These 2 Things You Do All the Time Are Making You Depressed, Study Says
The groundbreaking study was one of the first to analyze which changeable behaviors lead to depression.
For some people, the battle against depression is a lifelong one. Now, with the coronavirus pandemic raging on and completely upending our daily habits, work schedules, and social calendars, even those who don't normally have mental health issues may find themselves battling depression. But what's actually behind these struggles? According to a recent study, there are at least two things you likely do all the time that could be causing depression: watching TV and taking naps.
By looking at a large data set from over 100,000 people, collected since 2006, researchers from Harvard Medical School examined specific changeable behaviors including diet, exercise, media intake, living environment, and socialization, according to Fast Company. Through the use of a statistical method known as Mendelian randomization, the researchers' analysis revealed that tuning in to shows and napping during the day were the two activities that can actually cause depression.
Researchers admit that more research is required to determine exactly why these behaviors could be making you depressed—including the fact that both activities can be the result of a sedentary lifestyle. But the study's authors also point out that the usefulness of these discoveries lies in the fact that their analysis focuses entirely on behaviors that can be changed.
"Depression is the leading cause of disability worldwide, but until now researchers have focused on only a handful of risk and protective factors, often in just one or two domains," lead author Karmel Choi, PhD, investigator in the Department of Psychiatry and the Harvard T.H. Chan School of Public Health, said in statement. "Our study provides the most comprehensive picture to date of modifiable factors that could impact depression risk."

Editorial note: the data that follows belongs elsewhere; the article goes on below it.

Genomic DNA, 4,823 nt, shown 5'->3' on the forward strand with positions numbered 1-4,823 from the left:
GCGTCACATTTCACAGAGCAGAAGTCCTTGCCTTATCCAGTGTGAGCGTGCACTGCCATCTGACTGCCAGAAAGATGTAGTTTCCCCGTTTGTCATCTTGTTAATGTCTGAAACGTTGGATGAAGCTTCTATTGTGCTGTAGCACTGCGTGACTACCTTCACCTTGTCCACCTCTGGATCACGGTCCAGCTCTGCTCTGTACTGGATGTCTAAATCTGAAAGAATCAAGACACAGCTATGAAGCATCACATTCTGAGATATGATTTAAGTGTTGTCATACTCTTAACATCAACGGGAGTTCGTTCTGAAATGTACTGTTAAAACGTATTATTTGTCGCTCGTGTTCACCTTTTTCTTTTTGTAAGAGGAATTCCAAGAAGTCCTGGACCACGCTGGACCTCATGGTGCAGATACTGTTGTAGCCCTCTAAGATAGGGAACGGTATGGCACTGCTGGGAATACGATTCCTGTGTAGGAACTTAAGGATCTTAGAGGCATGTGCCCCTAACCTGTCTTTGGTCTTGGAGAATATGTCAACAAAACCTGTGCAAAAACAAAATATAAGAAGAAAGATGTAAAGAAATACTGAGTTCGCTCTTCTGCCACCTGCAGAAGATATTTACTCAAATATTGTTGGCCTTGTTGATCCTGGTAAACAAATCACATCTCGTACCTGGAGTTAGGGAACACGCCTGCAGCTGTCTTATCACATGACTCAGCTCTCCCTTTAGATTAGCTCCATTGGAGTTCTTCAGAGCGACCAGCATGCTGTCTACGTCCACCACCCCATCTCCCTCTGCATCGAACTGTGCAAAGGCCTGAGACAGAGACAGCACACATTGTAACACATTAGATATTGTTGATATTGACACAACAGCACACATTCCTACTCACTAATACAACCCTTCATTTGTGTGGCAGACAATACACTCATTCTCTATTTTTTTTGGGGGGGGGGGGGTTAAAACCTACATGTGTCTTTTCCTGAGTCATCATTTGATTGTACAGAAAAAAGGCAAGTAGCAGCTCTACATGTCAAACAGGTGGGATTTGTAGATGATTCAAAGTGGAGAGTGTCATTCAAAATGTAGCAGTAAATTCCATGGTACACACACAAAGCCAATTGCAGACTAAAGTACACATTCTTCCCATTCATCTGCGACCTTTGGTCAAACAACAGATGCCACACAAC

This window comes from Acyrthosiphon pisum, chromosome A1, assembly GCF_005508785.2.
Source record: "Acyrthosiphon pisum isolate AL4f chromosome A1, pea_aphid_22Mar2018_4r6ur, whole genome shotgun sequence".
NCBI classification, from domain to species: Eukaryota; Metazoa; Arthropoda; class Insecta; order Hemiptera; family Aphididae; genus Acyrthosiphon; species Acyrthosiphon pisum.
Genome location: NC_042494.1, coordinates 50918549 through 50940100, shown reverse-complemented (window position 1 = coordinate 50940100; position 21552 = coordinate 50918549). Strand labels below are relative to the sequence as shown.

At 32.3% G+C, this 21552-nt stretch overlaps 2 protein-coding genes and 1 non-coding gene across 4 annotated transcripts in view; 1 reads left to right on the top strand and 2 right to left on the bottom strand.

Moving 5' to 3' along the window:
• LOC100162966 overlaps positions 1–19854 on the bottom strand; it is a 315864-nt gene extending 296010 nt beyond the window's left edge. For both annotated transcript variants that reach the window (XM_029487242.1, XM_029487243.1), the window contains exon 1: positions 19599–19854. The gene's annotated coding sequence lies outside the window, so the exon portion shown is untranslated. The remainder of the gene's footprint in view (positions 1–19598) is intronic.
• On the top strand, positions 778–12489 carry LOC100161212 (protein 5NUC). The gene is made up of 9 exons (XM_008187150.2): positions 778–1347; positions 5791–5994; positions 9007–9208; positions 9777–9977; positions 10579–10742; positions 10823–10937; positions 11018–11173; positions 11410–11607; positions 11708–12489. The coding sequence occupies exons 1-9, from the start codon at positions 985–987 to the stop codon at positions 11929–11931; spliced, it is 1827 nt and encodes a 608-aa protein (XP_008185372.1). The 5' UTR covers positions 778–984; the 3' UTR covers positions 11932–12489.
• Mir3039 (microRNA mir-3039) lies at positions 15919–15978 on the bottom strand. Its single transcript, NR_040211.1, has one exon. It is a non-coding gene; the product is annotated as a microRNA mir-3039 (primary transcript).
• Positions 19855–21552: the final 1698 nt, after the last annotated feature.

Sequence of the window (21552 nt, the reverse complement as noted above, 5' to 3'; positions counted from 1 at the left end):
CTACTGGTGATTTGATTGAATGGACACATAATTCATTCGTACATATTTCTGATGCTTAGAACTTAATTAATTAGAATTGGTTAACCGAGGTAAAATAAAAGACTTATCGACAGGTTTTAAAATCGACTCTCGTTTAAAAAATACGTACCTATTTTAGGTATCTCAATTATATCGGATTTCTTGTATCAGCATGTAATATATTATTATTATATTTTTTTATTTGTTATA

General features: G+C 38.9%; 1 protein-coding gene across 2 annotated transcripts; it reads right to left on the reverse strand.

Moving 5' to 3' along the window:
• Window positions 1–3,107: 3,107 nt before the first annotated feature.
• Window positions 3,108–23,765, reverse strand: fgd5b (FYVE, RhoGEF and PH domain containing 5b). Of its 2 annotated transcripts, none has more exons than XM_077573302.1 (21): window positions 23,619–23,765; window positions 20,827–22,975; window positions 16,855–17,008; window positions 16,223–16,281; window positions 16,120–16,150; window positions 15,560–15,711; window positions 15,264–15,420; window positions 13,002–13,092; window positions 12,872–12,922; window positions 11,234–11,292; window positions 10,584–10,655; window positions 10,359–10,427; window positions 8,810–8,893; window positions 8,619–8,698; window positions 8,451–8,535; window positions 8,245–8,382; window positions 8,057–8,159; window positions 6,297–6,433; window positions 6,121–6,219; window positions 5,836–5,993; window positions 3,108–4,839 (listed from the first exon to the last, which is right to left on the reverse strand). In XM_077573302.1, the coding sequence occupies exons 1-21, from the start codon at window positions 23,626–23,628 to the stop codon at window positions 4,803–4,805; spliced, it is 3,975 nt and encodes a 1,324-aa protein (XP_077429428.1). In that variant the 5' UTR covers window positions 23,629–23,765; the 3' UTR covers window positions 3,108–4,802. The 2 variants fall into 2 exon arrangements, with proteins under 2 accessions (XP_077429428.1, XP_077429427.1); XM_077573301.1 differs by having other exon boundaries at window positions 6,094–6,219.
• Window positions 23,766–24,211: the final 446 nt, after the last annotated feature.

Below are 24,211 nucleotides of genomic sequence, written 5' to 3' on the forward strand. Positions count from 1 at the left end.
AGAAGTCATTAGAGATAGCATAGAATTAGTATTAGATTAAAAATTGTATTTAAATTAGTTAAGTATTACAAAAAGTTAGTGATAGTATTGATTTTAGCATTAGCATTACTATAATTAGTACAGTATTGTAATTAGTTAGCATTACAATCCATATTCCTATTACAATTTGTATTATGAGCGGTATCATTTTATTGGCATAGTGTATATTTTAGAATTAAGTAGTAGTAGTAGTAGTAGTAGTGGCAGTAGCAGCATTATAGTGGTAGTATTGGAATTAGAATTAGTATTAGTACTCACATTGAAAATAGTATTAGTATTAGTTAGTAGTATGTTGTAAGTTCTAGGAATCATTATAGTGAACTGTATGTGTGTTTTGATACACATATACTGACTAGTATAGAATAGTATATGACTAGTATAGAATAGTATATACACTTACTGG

On the brighter side, the study also found that socialization and human connections were the most effective behaviors in decreasing depression. "Far and away the most prominent of these factors was frequency of confiding in others, but also visits with family and friends, all of which highlighted the important protective effect of social connection and social cohesion," senior author Jordan Smoller, MD, ScD, associate chief for research at Massachusetts General Hospital's Department of Psychiatry, said in a statement. "These factors are more relevant now than ever at a time of social distancing and separation from friends and family." And for ways more ways you could be doing damage, check out 26 Things You're Doing That Are Hurting Your Mental Health.